Class Overview

Performance Art and Social Practice | Seattle Central College - Continuing Education

Performance art is an interdisciplinary art form that uses the body as the primary medium, often using live art, body art, conceptual art, writing, installation, video, happenings, interventions, and activist art to bring awareness to a social topic.

It is not dance or theatre, although you may use backgrounds in the performing arts to inform your work. It can be live or documented, individual or collaborative, with or without participation.

This course serves as introduction to performance art as a social practice within the visual arts while developing critical ways of discussing its role in contemporary society.

You’ll participate in exercises and assignments that encourage spontaneous as well as process-oriented creation involving body, movement, time, space, and audience.

Through an understanding of the body as medium, you’ll create non-traditional projects that are experiential rather than commercial or object-based.

Course Outline

  • Exercise: Touch Everything, Touch Nothing
  • Introduction: What is Performance art? What is it not?
    • Slide: A Few Performance Artists
      • Brief survey of history of Performance art (1960-present)
  • Topic 1: BODY
    • How do we un-limit the understanding of the usage of the human body?
      • Ana Mendieta
      • Marina Abramovic
      • Mwangi Hutter
  • Homework: Bring a book of choice (to alter) to next class
  • Exercise: Take a hike!
  • Topic 2: MOVEMENT
    • Are there limitations to movement? In life? In art?
      • Guy Debord
      • Yves Klein
      • Allen Kaprow
        • What is a happening?
  • In-class assignment: Begin altering individual pages of altered book
  • Homework: Begin exploring CONTENT (subject matter) for final performance
  • Exercise: 30 yards/30 minutes (Butoh exercise)
  • Topic 3: TIME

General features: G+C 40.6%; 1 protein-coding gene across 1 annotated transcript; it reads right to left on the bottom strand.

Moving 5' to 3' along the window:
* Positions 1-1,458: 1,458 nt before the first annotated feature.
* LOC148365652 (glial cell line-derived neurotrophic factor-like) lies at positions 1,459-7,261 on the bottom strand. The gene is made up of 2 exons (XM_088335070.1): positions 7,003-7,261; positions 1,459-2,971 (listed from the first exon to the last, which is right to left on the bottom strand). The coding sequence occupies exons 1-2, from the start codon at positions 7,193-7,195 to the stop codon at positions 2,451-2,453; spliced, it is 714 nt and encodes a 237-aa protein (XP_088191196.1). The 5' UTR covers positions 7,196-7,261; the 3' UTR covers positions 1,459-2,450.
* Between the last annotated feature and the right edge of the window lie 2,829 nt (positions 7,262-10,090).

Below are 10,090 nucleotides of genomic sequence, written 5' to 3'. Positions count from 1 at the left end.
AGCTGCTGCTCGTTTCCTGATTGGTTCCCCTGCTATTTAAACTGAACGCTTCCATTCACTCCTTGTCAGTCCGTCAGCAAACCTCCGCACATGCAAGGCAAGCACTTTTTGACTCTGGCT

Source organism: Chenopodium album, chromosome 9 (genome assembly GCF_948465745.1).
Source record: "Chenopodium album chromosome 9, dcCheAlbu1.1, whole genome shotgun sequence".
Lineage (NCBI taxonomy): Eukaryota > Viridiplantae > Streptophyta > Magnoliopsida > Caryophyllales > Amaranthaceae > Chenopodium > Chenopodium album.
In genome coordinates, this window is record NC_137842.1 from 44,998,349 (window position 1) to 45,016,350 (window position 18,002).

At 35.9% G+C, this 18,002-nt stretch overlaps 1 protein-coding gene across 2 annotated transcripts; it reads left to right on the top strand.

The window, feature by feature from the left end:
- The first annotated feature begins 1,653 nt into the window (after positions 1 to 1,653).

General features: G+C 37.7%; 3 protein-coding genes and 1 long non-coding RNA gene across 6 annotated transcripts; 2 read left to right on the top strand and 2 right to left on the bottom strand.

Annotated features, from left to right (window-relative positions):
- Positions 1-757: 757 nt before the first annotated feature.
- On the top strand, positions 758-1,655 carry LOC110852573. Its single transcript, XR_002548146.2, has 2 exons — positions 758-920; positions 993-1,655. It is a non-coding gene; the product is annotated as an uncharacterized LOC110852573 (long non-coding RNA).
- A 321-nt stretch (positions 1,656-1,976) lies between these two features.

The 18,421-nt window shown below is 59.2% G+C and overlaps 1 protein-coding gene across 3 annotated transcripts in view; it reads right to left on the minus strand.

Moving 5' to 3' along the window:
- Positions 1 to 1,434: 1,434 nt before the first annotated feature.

• Durational performances, conceptual art and what it means to be ephemeral
      • Tehching Hsieh
      • Yoko Ono
      • Bas Jan Ader
  • In-class assignment: Create a conceptual, ephemeral piece from ideas on incentive cards
  • Homework: Begin writing CONCEPT (idea-what will you do?) for final performance
  • Exercise: How should you enter a room where a giant takes off their head? (masking demo)
  • Topic 4: SPACE AND OBJECTS
    • How do space, things, and spectacle dictate your projects?
      • Matthew Barney
      • Anya Liftig
      • Lady Gaga
  • In-Class Assignment: Discuss ideas for collaborative street intervention for next class
  • Homework: Create written proposal for content/concept of final performance
  • Exercise: Street Intervention
  • Topic 5: AUDIENCE
    • What qualifies as an audience?
    • More on spectacle…
    • Audience-dependent performances and unavoidable cultural relevancy
      • Vito Acconci
      • Emma Sulkowicz
      • Whitney V. Hunter
      • Waffa Bilal
  • In-class assignment: Determine student schedule for final performances. Discuss/workshop individual performance ideas.
  • Homework: Should you add an interactive layer to your performance idea? Finalize space for final performances
  • Final Performances, Critiques & Discussion

Learning Outcomes

By the end of this class, you will:

  • Understand the use of performance and conceptual art as an expressive language
  • Recognize the primary differences between the performing arts, ie., dance, theatre, acting, etc. and performance art as a social practice
  • Experiment with interdisciplinary art processes
  • Create original work with applications of body, movement, time, space, and audience
  • Demonstrate and discuss cultural competency through performance as social critique

Who Should Take this Class?

  • Anyone who wants to express ideas about our social climate in new and alternative ways
  • Those interested in learning more about the history and practice of performance art
  • Open to everyone regardless of experience in art

Session Details

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